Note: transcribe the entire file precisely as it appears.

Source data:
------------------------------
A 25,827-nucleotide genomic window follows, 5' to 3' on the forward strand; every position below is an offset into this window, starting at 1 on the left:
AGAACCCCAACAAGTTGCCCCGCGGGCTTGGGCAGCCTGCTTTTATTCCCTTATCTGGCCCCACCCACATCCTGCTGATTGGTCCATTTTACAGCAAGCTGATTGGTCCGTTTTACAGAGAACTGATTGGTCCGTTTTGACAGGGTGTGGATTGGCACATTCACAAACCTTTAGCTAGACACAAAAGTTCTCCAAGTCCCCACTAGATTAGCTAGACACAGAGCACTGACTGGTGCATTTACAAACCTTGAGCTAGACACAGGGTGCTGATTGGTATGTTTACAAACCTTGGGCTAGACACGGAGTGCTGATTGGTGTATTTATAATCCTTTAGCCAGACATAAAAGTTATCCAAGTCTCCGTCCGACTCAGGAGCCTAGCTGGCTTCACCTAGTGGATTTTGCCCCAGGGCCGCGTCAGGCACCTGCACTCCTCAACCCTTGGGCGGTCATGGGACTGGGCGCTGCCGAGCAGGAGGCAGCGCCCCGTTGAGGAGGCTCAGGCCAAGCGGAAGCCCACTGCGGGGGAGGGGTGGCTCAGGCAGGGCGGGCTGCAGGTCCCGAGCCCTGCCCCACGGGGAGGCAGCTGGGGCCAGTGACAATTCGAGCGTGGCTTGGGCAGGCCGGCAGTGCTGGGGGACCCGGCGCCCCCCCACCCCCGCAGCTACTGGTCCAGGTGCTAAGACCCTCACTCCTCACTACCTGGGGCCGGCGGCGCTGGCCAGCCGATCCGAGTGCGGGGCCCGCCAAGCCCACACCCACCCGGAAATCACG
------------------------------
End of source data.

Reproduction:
A 25,827-nucleotide genomic window follows, 5' to 3' on the forward strand; every position below is an offset into this window, starting at 1 on the left:
AGAACCCCAACAAGTTGCCCCGCGGGCTTGGGCAGCCTGCTTTTATTCCCTTATCTGGCCCCACCCACATCCTGCTGATTGGTCCATTTTACAGCAAGCTGATTGGTCCGTTTTACAGAGAACTGATTGGTCCGTTTTGACAGGGTGTGGATTGGCACATTCACAAACCTTTAGCTAGACACAAAAGTTCTCCAAGTCCCCACTAGATTAGCTAGACACAGAGCACTGACTGGTGCATTTACAAACCTTGAGCTAGACACAGGGTGCTGATTGGTATGTTTACAAACCTTGGGCTAGACACGGAGTGCTGATTGGTGTATTTATAATCCTTTAGCCAGACATAAAAGTTATCCAAGTCTCCGTCCGACTCAGGAGCCTAGCTGGCTTCACCTAGTGGATTTTGCCCCAGGGCCGCGTCAGGCACCTGCACTCCTCAACCCTTGGGCGGTCATGGGACTGGGCGCTGCCGAGCAGGAGGCAGCGCCCCGTTGAGGAGGCTCAGGCCAAGCGGAAGCCCACTGCGGGGGAGGGGTGGCTCAGGCAGGGCGGGCTGCAGGTCCCGAGCCCTGCCCCACGGGGAGGCAGCTGGGGCCAGTGACAATTCGAGCGTGGCTTGGGCAGGCCGGCAGTGCTGGGGGACCCGGCGCCCCCCCACCCCCGCAGCTACTGGTCCAGGTGCTAAGACCCTCACTCCTCACTACCTGGGGCCGGCGGCGCTGGCCAGCCGATCCGAGTGCGGGGCCCGCCAAGCCCACACCCACCCGGAAATCACG